Staff photo by Dan Henry/Chattanooga Times Free Press Jessica Langston performs a floor exercise with classmates in C.C. Carter's 105-degree "Hot Yoga" class at North Shore Yoga on Saturday.
Kari Baker Pollard said she knows most men think yoga is easy and meditative and far from a cardiovascular workout or toning muscles.
Not hot yoga.
The North Shore Yoga instructor, who teaches hot yoga four days a week inside a 105-degree room, said she mops up her room with Clorox soap after every class.
That's to say, things get pretty intense in there. All doubters should probably stay home.
"We've got to have our floors cleaned twice a day with a hot steamer," Mrs. Pollard said. "You're cleansing your organs every day. It's an awesome cardiovascular workout."
Mrs. Pollard said she sees "18-year-olds all the way up into upper 60s and 70s" for workouts that are designed for "beginners of all ranges." She recommended the curious to try.
HOT YOGA TIPS
* Eat something light -- like a salad or smoothie -- no fewer than three hours before a workout
* Drink lots of water before and after.
* Winter workouts are usually 90 minutes, but summer heat cuts it down to 35.
* A typical class will burn 800 calories per hour.
Source: Kari Baker Pollard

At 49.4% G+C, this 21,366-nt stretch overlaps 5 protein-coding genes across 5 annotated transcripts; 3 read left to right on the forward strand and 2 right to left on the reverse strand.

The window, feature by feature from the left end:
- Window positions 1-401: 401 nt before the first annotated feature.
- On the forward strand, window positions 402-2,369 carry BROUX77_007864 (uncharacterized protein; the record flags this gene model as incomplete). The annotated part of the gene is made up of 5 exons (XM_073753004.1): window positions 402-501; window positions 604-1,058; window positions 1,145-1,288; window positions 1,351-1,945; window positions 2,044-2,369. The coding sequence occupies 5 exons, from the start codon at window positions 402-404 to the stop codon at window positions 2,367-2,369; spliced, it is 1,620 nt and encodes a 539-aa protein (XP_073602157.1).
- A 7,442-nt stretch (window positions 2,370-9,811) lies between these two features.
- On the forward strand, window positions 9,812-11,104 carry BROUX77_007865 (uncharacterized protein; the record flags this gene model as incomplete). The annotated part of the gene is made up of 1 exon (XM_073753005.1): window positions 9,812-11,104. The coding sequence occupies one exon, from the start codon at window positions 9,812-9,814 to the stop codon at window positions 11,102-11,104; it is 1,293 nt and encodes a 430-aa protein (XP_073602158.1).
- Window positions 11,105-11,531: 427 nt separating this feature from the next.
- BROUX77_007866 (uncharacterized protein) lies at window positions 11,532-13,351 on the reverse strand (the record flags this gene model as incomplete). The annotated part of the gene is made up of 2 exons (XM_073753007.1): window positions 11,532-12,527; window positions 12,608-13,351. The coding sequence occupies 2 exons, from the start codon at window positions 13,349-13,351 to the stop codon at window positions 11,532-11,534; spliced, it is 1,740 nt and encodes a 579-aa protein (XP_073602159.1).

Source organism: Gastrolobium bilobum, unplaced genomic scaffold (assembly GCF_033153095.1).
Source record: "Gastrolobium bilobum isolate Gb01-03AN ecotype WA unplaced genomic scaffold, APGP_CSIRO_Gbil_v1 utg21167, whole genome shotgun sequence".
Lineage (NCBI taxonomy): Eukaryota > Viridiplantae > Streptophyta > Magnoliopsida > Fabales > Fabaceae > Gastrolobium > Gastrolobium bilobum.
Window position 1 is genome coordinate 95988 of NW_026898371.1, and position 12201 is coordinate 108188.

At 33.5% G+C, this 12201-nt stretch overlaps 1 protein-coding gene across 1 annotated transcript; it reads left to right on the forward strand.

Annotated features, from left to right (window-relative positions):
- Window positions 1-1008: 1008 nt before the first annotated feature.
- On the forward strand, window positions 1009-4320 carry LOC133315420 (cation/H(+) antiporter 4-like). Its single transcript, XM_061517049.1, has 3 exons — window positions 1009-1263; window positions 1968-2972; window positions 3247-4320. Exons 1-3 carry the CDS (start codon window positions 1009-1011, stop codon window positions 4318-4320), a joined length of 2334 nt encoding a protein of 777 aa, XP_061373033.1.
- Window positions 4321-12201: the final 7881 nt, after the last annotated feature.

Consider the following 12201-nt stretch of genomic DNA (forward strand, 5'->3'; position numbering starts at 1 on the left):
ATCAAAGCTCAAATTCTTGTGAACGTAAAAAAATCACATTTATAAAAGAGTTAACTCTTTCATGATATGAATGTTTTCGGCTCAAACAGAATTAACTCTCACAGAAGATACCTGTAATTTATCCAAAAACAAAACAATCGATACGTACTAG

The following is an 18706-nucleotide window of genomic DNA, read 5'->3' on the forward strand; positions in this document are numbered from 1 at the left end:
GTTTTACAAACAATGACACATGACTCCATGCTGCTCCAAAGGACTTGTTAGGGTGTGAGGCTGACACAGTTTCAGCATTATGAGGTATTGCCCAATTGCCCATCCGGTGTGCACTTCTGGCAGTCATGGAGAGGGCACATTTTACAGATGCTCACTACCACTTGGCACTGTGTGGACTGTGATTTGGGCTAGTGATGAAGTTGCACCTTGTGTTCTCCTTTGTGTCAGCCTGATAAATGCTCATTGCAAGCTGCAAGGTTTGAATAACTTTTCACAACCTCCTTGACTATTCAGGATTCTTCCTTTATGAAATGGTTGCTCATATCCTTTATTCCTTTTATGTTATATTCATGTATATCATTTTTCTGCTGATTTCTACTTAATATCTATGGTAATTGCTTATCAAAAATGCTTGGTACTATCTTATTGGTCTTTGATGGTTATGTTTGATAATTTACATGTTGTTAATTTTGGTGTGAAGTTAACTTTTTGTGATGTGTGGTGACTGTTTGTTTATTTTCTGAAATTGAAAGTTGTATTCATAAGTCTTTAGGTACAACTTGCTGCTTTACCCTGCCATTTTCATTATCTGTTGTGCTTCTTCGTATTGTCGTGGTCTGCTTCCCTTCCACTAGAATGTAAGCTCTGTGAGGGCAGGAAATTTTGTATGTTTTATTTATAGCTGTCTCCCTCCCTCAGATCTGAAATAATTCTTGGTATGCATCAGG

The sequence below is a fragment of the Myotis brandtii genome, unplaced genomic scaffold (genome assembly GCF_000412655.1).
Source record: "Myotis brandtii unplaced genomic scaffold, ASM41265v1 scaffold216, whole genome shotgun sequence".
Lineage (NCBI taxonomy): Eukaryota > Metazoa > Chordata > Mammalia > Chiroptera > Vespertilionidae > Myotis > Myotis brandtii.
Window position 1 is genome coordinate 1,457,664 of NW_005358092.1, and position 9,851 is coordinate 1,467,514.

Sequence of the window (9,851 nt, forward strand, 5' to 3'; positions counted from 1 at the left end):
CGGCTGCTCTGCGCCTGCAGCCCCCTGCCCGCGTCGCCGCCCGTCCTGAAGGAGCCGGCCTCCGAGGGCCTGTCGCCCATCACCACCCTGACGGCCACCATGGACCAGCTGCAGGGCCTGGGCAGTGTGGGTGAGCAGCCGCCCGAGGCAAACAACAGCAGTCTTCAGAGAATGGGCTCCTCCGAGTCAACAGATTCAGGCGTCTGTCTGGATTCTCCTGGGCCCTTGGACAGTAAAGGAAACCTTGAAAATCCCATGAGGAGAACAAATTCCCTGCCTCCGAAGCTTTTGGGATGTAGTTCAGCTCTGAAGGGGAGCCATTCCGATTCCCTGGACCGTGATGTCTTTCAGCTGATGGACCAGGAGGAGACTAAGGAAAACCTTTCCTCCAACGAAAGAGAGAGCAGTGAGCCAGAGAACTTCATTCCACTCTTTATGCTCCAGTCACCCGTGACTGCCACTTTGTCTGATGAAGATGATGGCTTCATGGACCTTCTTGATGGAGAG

WHERE TO GO
See all available classes at www.northshoreyoga.net
"(There's) nothing like beating off stress, becoming more flexible and preventing injuries," she said.
Mrs. Pollard pointed out that she has a great crowd for potential friendships, and she uses upbeat sounds to "keep everyone's mind going while the heat's going, shying away from pop in favor of traditional Yoga-like Indian music.
"No Britney Spears or anything like that," she said with a laugh.
A minimum of four bottles of water is recommended before hot yoga, Mrs. Pollard said before making a point to not sound like a warrior-turned-high-school-football-coach.
"Everyone can have as much water as they want during the class," she said. "That can add to the puddles, but hydration is necessary for a complete workout."
Chris Carroll covers federal politics for the Times Free Press. A Chattanooga native, he went to Red Bank High School and graduated with honors from East Tennessee State University. Chris investigated violent crime, municipal government and hospitals before taking the political beat. For tornado coverage, he and Pam Sohn won a first-place Tennessee Associated Press Managing Editors deadline reporting award. In 2010, Chris won the Golden Press Card Award of Merit and another deadline reporting ...